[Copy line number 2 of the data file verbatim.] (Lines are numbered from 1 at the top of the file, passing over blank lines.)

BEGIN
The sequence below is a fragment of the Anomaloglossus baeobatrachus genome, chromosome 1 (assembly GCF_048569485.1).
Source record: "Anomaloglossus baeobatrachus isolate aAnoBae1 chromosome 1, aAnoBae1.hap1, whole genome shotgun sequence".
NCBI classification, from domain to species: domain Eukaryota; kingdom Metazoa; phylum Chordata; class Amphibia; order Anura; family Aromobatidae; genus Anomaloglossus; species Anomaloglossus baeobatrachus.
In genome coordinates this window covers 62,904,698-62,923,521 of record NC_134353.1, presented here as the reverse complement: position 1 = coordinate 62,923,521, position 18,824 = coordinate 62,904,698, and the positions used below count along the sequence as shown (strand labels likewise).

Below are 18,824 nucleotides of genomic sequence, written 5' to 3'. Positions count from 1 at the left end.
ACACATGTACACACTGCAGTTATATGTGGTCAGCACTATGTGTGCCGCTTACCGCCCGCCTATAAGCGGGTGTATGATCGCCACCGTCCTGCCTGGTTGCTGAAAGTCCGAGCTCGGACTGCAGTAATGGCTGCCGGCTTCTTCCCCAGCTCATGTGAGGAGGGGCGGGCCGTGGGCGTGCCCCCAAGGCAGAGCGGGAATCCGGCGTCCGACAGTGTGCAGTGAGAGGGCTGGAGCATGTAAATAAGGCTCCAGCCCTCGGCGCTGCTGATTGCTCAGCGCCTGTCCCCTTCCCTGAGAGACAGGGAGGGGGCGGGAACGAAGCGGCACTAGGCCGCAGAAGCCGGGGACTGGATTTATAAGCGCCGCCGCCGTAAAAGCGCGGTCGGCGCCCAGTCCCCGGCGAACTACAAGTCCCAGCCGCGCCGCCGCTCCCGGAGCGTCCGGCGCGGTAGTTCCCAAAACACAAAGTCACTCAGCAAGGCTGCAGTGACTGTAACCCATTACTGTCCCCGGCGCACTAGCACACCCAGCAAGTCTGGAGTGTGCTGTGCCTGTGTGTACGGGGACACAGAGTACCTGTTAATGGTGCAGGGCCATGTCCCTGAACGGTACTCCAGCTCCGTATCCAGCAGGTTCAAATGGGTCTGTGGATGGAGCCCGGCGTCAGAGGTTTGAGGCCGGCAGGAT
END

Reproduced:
Source record: "Anomaloglossus baeobatrachus isolate aAnoBae1 chromosome 1, aAnoBae1.hap1, whole genome shotgun sequence".